In this course, we deal with concepts and properties of measures and integration by means of measures (Lebesgue integral). We first explain basics of sigma-algebra and (countably additive) measure. It includes the study of Lebesgue measures which are one of the most fundamental measures. We next introduce measurable functions, which are candidates of integrand, and Lebesgue integration, and study their elementary properties. We next study convergence theorems. They would be a basis of integration theory as well as application of Lebesgue integration. We next explain construction and extension of measure. We next show the relation between Lebesgue integral and Riemann integral. Then, we introduce function spaces defined by means of integration and studies their basic properties. Finally, we study the Fubini theorem as a measure-theoretic treatment of (iterated) integral on product spaces. We strongly recommend to take this course with "Exercises in Analysis C I".
The theory of measures and integrations was constructed by Lebesgue on the basis of set theory. These concepts are a natural extension of length, area, volume and probability etc. We can naturally handle operations involving infinity (e.g. limit for figures and functions) within the framework of this theory. In this course, we would like to address how the notion of integration is extended by Lebesgue integration and how effective it is in analysis.
Students are expected to:
Be familiar with the notion of sigma-algebra and measure.
Be able to explain the reason why given measurable functions are measurable.
Get to know the reason why elementary property of integration holds and be able to use them freely.
Be able to apply convergence theorems by checking their assumptions correctly.
Be able to explain the outline of basic construction of measures
Be able to explain the difference between Lebesgue integration and Riemann integration.
Be able to apply the theory of Lebesgue integration to problems in calculus.
Be familiar with the notion of functional inequalities in integration and function spaces defined by integration.
Be able to apply the Fubini theorem to calculate multiple integrals and iterated integrals correctly.
sigma-algebra, measurable space, measure, measure space, Lebesgue measure, measurable function, Lebesgue integration, monotone convergence theorem, Fatou's lemma, dominated convergence theorem, Hopf's extension theorem, outer measure, Caratheodory measurability, Dynkin system theorem, Riemann integral, H\"older's inequality, Minkowski's inequality, Lebesgue space, product measure, Fubini theorem
Intercultural skills | Communication skills | Specialist skills | Critical thinking skills | Practical and/or problem-solving skills |
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- | - | ✔ | - | - |
Standard lecture course.
Course schedule | Required learning | |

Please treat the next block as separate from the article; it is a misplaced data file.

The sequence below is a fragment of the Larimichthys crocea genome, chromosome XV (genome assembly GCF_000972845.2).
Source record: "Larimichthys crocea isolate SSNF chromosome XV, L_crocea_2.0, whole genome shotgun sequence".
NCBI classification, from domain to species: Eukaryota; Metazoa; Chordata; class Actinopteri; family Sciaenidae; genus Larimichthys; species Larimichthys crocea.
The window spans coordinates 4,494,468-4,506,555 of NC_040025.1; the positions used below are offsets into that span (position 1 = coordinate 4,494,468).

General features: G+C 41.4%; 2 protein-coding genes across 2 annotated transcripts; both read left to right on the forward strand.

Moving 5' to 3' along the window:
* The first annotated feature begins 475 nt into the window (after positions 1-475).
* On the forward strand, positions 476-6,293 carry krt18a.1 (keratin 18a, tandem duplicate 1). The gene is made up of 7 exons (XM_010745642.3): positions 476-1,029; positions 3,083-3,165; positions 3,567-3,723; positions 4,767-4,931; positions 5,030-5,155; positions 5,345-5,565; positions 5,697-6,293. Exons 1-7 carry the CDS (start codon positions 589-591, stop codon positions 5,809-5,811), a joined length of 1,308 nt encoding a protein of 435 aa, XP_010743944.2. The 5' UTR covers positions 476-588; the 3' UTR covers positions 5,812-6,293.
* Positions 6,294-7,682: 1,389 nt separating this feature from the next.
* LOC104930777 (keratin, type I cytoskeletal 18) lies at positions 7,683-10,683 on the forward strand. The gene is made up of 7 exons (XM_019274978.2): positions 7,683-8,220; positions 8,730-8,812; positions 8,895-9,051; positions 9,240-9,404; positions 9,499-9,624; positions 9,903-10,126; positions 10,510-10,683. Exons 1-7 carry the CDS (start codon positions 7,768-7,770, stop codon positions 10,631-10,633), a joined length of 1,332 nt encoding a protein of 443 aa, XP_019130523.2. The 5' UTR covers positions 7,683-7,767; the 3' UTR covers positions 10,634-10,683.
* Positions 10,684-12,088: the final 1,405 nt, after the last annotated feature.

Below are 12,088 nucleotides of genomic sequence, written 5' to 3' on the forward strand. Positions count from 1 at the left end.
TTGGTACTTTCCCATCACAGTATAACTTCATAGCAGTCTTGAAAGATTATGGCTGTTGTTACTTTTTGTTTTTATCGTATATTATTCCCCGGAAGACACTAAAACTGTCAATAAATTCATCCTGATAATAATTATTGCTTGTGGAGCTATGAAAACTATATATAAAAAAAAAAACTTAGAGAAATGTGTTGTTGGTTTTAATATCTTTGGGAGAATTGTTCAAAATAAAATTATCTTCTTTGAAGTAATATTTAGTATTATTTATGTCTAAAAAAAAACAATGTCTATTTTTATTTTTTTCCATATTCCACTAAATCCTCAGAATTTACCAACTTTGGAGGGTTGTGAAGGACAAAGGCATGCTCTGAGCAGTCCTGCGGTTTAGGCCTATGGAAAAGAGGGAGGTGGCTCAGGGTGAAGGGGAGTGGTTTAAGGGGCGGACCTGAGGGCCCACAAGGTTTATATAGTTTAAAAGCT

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Class 1 | Overview of measure theory and Lebesgue integration | Details will be provided during each class session |
Class 2 | Sigma-algebra | Details will be provided during each class session |
Class 3 | (Countably additive) measure and its basic properties, completeness | Details will be provided during each class session |
Class 4 | Measurable functions | Details will be provided during each class session |
Class 5 | Definition of integral and its basic properties | Details will be provided during each class session |
Class 6 | Convergence theorems (Monotone convergence theorem, Fatou's lemma and dominated convergence theorem ) and examples | Details will be provided during each class session |
Class 7 | Applications of convergence theorems | Details will be provided during each class session |
Class 8 | Extension theorem for measures | Details will be provided during each class session |
Class 9 | Outer measures and construction of measures | Details will be provided during each class session |
Class 10 | Relation between Riemann integral and Lebesgue integral | Details will be provided during each class session |
Class 11 | L^p-spaces and its completeness, fundamental functional inequalities | Details will be provided during each class session |
Class 12 | Product measure and iterated integral | Details will be provided during each class session |
Class 13 | Fubini theorem and its applications | Details will be provided during each class session |
Class 14 | Extension of Fubini theorem | Details will be provided during each class session |
Class 15 | Evaluation of progress | Details will be provided during each class session |
None required.
W. Rudin "Real and complex analysis" McGraw-Hill.
Midterm exam (about 50%), final exam (about 50%).
Students are expected to have passed Introduction to Analysis I+II and Introduction to Topology I+II.
Strongly recommended to take ZUA.C306: Exercises in Analysis C I (if not passed yet) at the same time.